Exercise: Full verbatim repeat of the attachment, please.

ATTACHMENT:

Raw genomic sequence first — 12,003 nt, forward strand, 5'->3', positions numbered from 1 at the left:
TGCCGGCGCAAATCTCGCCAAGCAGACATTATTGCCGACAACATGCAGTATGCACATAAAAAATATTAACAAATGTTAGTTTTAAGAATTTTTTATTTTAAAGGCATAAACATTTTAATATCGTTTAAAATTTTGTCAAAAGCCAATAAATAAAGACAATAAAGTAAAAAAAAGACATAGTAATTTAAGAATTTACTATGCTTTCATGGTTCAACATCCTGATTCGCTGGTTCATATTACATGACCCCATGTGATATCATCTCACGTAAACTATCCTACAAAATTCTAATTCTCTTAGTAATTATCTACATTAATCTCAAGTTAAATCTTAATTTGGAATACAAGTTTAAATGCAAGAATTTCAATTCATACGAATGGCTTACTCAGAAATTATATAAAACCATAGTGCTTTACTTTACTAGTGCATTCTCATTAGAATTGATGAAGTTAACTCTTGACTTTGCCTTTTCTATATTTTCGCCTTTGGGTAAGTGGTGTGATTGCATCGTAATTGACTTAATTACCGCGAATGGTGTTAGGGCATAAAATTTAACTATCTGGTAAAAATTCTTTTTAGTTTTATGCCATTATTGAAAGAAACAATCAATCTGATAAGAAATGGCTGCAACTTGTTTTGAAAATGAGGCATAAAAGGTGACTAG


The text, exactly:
Raw genomic sequence first — 12,003 nt, forward strand, 5'->3', positions numbered from 1 at the left:
TGCCGGCGCAAATCTCGCCAAGCAGACATTATTGCCGACAACATGCAGTATGCACATAAAAAATATTAACAAATGTTAGTTTTAAGAATTTTTTATTTTAAAGGCATAAACATTTTAATATCGTTTAAAATTTTGTCAAAAGCCAATAAATAAAGACAATAAAGTAAAAAAAAGACATAGTAATTTAAGAATTTACTATGCTTTCATGGTTCAACATCCTGATTCGCTGGTTCATATTACATGACCCCATGTGATATCATCTCACGTAAACTATCCTACAAAATTCTAATTCTCTTAGTAATTATCTACATTAATCTCAAGTTAAATCTTAATTTGGAATACAAGTTTAAATGCAAGAATTTCAATTCATACGAATGGCTTACTCAGAAATTATATAAAACCATAGTGCTTTACTTTACTAGTGCATTCTCATTAGAATTGATGAAGTTAACTCTTGACTTTGCCTTTTCTATATTTTCGCCTTTGGGTAAGTGGTGTGATTGCATCGTAATTGACTTAATTACCGCGAATGGTGTTAGGGCATAAAATTTAACTATCTGGTAAAAATTCTTTTTAGTTTTATGCCATTATTGAAAGAAACAATCAATCTGATAAGAAATGGCTGCAACTTGTTTTGAAAATGAGGCATAAAAGGTGACTAG